Local News

RTP Lands First International Association of Science Parks Meeting in U.S.

Posted June 30, 2006 7:12 a.m. EDT

— The International Association of Science Parks has never met in the United States - until 2009. And Raleigh will be the host.


Research Triangle Foundation

of N.C. said earlier this week that it would host the IASP's annual World Conference in 2009 as RTP nears its 50th anniversary.

RTP covers more than 7,000 acres, and more than 37,000 people now work there.

"We think it's a really a positive development," said Rick Weddle, president and chief executive officer of the RTP Foundation who has been working for the group for two years, "We have been expanding our international footprint, we are now full members of the IASP, and we are increasing our engagements in their programs and activities.

"At the same time, we were thinking about our 50th anniversary foundation, and when the IASP put out a call for candidate proposals to host the conference we decided to put in a bid."

More than 1,000 people are expected to attend the conference, Weddle said.

The conference could be of immense value not only for RTP but for the region, he added.

"We will try to benefit from the conference in several ways," Weddle explained. "One, it's a tremendous way for us to extend the RTP brand as certainly one of the oldest and largest science parks in the world.

"Secondly, this is the first time that a full IASP conference has taken place in the United States, and it will attract attendees from American research companies. This conference will provide an opportunity where you can go for two to three days and visit with and meet representatives of some of the best-value locations in the world from a science and intellectually property point of view.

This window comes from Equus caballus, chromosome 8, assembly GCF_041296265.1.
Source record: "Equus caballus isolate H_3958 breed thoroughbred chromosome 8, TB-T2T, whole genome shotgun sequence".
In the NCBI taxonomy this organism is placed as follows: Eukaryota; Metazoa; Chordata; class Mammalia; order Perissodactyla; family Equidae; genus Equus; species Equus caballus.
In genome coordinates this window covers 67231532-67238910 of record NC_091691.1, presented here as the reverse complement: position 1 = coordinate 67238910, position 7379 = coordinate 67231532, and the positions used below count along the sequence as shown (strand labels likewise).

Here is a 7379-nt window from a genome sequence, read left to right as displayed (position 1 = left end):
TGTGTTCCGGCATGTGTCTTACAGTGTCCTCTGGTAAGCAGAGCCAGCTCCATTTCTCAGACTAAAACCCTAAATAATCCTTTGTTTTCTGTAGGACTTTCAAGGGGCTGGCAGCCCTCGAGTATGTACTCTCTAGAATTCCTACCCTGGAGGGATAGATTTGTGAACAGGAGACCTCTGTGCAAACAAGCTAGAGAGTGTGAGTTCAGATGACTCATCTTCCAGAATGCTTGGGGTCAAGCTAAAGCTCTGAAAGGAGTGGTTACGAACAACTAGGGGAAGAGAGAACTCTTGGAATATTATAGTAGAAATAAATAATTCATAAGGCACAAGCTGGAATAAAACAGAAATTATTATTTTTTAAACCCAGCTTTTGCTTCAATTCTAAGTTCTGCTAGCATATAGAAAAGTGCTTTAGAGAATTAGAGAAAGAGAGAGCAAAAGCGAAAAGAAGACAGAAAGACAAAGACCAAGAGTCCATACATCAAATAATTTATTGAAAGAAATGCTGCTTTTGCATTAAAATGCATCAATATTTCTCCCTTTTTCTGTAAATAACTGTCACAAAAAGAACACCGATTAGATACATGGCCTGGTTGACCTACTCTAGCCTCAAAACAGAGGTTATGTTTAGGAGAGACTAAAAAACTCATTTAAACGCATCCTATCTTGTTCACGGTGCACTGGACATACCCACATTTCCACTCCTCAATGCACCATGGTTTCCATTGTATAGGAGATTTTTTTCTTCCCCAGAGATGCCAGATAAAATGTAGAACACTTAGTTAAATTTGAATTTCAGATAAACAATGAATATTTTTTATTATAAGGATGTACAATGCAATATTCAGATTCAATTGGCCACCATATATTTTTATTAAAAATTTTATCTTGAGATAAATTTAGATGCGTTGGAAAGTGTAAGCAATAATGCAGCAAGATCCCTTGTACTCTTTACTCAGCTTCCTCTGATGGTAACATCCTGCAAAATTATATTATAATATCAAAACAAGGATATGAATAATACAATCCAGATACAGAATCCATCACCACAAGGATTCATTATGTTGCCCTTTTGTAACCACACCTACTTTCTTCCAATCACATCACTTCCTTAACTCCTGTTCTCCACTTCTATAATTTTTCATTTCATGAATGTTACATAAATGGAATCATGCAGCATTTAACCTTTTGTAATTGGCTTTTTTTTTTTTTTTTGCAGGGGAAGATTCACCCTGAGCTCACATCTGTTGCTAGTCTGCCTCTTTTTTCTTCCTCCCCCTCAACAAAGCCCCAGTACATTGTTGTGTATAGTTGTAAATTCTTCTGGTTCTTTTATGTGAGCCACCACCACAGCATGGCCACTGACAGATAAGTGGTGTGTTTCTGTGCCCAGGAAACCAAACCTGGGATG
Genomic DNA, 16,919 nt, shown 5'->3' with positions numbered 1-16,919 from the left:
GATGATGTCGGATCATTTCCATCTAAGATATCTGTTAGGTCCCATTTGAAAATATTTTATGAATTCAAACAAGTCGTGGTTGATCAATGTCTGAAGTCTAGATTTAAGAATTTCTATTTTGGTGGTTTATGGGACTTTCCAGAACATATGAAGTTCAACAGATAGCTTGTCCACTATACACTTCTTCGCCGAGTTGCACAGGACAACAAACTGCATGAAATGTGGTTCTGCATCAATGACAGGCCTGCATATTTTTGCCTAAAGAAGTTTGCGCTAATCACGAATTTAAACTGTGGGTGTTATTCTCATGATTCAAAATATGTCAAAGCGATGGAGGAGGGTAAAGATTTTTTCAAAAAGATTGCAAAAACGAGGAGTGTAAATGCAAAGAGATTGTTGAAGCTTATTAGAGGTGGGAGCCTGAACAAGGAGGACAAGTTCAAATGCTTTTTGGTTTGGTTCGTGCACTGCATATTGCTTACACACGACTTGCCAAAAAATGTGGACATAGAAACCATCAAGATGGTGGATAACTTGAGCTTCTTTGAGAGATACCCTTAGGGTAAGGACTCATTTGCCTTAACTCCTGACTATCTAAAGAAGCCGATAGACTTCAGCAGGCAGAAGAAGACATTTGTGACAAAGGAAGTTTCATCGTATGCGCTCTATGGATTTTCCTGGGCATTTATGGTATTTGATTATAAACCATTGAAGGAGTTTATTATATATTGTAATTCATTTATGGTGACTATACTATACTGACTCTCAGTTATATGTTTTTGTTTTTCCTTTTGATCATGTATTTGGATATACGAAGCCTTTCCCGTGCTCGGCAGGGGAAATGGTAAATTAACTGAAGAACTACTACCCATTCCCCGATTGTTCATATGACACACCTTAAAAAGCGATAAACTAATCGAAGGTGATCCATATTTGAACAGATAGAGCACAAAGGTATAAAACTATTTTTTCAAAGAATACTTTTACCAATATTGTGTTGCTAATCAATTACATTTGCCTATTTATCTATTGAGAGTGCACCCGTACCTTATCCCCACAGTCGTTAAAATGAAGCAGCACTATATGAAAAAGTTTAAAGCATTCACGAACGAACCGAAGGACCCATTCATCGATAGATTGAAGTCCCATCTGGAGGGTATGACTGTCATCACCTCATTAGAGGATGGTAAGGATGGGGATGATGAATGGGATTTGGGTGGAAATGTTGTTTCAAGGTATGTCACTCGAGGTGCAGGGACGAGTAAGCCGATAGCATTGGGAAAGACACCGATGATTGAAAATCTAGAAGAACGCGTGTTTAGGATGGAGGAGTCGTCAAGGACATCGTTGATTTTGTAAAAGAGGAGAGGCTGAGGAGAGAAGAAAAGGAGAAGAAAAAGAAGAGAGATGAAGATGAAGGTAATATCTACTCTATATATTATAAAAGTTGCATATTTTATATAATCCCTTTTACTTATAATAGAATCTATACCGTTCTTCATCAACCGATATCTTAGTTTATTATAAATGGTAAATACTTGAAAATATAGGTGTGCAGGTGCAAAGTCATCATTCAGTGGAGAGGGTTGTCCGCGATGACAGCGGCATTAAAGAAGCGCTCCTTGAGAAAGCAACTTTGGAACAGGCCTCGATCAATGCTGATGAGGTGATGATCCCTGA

"These representatives will get to see the Park, see the Triangle, and see many of the advantages we have to offer."

The IASP was founded in 1984 with the mission of assisting in the development of science and technology parks and encouraging growth in existing ones. It has representatives from more than 300 organizations in more than 65 countries.

The proposed venue for the conference is Raleigh's new 500,000 square foot convention center, which is currently under construction. The complex is expected to be finished by 2008.

The IASP's General Assembly selected Raleigh as the 2009 host at its recent conference in Finland.

"RTP is undoubtedly a leader in our industry and one of the best known Science Parks in the world," said Luis Sanz, the director general and CEO of the IASP. "We are confident that we will have a great and successful international conference, which will mirror the growing importance of research, science and technology parks as powerful tools for regional and local development within the context of the knowledge-based economy."

Dave Heinl, president and CEO of the Greater Raleigh Convention and Visitors Bureau, estimated that the conference would have an economic impact of $600,000.

"An ideal way to celebrate the 50th anniversary of RTP," Heinl said in a statement.

The IASP will have its annual meetings in Barcelona, Spain in 2007 and Johannesburg, South Africa in 2008.

The RTP Foundation was founded when the Park was created in 1959.